The Sacred Mountain

It is revered as a holy site by Buddhists, Hindus, Muslims and Christians. It has specific qualities that cause it to stand out and be noticed including its dominant and outstanding profile, and the boulder at the peak that contains an indentation resembling a footprint. As the 1910

"For a long period Sri Pada was supposed to be the highest mountain in Ceylon, but actual survey makes it only 7353 ft. above sea–level. This elevation is chiefly remarkable as the resort of pilgrims from all parts of the East. The hollow in the lofty rock that crowns the summit is said by the Brahmans to be the footstep of Siva, by the Buddhists of Buddha, by the Muslims of Adam, whilst the Portuguese Christians were divided between the conflicting claims of St Thomas and the eunuch of Candace, queen of Ethiopia. The footstep is covered by a handsome roof, and is guarded by the priests of a rich monastery half–way up the mountain, who maintain a shrine on the summit of the peak."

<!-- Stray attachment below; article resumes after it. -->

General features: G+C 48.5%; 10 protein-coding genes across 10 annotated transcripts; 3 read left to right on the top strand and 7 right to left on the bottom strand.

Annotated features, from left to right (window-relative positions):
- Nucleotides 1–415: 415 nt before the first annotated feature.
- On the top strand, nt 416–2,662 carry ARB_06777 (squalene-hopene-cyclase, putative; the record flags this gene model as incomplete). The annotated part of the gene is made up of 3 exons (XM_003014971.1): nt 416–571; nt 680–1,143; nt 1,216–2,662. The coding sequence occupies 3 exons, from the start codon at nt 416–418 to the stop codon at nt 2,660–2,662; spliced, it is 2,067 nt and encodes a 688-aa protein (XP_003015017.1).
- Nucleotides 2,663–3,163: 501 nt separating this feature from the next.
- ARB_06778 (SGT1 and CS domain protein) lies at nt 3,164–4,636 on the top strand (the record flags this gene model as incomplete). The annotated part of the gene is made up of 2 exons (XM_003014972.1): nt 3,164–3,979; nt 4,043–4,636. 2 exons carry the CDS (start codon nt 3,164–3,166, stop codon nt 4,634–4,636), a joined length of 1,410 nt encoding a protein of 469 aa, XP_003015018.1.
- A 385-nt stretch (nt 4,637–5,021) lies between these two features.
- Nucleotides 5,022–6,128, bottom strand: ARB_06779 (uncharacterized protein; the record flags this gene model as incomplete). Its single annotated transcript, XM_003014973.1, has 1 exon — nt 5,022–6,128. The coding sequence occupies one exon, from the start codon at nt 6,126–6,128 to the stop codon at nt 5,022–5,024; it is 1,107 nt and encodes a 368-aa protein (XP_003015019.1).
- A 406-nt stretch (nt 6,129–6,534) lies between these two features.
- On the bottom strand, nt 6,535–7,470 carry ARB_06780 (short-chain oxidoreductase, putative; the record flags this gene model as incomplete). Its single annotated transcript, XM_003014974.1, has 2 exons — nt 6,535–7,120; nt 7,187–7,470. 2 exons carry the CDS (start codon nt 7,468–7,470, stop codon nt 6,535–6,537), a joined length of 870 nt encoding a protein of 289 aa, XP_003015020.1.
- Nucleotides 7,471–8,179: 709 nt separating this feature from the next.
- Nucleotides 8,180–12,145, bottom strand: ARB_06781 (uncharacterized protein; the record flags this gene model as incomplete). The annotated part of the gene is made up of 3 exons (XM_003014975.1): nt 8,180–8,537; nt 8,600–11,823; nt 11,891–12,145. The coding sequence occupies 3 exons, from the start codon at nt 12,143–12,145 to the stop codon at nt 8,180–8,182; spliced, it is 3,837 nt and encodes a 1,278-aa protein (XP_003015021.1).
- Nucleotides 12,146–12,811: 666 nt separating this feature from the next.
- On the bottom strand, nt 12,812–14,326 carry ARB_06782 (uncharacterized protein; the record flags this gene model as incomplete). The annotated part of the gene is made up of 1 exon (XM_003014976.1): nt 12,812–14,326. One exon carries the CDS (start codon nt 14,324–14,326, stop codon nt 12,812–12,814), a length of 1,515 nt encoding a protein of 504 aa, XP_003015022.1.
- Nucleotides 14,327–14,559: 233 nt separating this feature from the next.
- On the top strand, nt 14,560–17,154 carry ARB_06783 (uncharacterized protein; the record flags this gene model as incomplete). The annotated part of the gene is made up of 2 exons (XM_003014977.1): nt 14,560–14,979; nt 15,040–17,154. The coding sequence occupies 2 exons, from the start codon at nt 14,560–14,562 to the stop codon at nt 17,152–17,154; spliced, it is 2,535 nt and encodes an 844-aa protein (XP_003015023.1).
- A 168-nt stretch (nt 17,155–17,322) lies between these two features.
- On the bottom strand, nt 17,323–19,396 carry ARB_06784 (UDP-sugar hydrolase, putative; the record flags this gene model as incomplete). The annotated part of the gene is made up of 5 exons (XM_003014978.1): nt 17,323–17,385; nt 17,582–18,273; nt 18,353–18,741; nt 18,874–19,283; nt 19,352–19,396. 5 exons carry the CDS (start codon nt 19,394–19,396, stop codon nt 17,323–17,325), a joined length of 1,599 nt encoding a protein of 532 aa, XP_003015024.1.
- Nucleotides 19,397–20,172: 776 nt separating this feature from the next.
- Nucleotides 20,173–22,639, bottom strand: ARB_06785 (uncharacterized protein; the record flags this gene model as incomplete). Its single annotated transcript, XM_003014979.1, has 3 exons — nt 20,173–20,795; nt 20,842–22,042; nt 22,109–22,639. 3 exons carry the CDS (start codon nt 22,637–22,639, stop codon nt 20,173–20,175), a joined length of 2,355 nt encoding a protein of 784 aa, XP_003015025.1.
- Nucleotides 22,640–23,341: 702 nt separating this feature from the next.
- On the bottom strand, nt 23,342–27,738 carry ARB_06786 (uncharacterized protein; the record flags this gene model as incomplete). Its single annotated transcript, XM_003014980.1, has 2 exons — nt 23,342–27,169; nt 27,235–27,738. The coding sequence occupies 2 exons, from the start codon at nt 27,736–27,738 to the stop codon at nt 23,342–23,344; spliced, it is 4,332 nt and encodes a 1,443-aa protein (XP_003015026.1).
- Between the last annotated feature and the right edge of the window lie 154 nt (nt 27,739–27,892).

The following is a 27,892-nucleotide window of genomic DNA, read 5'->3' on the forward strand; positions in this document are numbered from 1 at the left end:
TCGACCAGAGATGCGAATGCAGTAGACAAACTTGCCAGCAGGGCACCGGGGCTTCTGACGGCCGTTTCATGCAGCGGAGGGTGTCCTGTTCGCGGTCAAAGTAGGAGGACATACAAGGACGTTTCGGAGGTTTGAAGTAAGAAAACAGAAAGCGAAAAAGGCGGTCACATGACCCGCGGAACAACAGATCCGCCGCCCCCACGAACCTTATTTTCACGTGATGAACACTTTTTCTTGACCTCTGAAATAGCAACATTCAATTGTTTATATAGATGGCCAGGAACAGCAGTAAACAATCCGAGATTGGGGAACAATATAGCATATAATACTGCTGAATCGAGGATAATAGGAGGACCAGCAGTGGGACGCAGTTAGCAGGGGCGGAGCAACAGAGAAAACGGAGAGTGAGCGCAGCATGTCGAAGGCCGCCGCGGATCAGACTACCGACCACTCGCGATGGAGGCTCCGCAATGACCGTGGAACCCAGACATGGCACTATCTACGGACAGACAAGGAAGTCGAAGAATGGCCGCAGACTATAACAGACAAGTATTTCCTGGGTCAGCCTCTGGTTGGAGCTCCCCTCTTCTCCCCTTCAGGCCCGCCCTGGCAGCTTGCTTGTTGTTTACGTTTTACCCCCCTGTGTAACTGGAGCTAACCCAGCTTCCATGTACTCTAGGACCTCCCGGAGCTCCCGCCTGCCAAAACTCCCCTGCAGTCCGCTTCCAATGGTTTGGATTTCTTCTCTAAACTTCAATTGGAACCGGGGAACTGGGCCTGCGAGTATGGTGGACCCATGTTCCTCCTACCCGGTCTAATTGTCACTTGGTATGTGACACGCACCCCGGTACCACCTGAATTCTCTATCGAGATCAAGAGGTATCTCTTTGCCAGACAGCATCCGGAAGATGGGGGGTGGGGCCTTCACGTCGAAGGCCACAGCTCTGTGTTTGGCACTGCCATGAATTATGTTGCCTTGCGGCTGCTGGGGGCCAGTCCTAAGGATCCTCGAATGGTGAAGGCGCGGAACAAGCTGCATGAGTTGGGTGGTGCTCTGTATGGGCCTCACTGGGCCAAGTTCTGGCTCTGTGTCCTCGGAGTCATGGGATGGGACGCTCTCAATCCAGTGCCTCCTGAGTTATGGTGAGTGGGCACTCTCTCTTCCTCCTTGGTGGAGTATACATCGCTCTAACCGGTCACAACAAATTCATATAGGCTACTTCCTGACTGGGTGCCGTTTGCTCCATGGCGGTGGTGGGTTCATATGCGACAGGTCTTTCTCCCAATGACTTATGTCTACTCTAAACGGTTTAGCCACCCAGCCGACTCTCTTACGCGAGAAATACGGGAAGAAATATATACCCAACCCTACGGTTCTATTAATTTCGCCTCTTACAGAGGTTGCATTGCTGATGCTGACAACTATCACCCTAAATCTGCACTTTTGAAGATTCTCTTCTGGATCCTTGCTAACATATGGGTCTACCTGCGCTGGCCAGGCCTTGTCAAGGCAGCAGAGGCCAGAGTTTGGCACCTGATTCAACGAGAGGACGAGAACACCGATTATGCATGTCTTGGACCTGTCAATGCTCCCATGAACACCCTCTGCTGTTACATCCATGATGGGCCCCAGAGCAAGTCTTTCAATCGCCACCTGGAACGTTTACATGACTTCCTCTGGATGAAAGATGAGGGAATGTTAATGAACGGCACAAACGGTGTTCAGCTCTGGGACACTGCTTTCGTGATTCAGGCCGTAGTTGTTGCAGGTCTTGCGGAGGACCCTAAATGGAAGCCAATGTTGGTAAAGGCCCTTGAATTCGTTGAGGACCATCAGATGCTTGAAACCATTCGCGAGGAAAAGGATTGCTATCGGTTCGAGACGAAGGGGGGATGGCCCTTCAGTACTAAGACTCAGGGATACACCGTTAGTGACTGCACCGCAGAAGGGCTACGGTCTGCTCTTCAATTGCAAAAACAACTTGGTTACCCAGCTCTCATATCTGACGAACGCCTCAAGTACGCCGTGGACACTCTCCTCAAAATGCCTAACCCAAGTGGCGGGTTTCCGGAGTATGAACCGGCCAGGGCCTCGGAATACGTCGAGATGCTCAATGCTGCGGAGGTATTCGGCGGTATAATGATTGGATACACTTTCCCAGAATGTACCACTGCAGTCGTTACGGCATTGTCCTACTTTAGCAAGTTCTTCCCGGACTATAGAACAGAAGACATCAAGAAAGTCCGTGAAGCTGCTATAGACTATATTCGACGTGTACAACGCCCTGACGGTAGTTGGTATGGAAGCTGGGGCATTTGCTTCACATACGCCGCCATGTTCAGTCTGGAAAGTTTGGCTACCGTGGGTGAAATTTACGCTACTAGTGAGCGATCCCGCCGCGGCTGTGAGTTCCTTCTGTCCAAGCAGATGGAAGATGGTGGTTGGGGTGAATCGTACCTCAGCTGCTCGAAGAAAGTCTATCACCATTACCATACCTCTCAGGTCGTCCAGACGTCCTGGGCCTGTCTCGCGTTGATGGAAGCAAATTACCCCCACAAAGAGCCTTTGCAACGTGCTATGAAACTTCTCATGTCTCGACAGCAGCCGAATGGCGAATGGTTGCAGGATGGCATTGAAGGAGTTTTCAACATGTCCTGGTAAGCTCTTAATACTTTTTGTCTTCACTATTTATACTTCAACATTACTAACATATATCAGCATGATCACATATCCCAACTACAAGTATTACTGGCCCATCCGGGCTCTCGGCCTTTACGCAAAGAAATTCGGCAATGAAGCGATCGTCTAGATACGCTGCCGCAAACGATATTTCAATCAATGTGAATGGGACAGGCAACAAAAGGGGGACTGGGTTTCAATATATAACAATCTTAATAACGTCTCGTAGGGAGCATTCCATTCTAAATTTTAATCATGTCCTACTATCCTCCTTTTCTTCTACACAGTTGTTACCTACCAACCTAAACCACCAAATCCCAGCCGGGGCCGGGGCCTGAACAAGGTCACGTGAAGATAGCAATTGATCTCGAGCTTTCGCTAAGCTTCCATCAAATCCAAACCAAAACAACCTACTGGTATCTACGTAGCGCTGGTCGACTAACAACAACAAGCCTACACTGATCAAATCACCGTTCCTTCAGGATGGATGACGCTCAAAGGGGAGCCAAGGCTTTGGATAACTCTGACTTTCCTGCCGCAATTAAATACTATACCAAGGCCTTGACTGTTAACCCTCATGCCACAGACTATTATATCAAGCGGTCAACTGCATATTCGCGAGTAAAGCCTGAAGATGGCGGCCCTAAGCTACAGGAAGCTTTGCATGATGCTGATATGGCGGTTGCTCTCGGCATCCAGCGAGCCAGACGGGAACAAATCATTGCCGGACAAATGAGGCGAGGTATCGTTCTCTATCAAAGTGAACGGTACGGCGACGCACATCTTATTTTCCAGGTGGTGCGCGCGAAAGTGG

It is an important pilgrimage site, especially for Buddhists. Pilgrims walk up the mountain, following a variety of difficult routes up thousands of steps. The journey takes several hours at least. The peak pilgrimage season is in April, and the goal is to be on top of the mountain at sunrise, when the distinctive shape of the mountain casts a triangular shadow on the surrounding plain and can be seen to move quickly downward as the sun rises.

Climbing at night can be a remarkable experience, with the lights of the path leading up and into the stars overhead. There are rest stops along the way.